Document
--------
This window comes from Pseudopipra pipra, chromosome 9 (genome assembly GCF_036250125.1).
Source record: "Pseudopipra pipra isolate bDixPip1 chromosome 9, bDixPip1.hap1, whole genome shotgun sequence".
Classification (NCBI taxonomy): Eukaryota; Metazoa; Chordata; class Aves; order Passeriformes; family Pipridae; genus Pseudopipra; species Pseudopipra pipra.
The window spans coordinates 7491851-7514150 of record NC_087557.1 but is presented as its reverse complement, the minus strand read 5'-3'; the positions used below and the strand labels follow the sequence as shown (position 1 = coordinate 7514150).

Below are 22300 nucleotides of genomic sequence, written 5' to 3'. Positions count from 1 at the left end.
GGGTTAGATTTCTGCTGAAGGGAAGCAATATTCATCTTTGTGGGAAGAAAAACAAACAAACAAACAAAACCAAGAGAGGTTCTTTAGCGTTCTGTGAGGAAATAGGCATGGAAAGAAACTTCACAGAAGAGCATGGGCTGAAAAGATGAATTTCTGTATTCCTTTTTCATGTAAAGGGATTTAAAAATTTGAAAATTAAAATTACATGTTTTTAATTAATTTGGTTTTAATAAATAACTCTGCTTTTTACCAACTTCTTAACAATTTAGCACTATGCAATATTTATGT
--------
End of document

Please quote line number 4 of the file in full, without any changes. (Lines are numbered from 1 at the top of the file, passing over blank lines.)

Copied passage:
The window spans coordinates 7491851-7514150 of record NC_087557.1 but is presented as its reverse complement, the minus strand read 5'-3'; the positions used below and the strand labels follow the sequence as shown (position 1 = coordinate 7514150).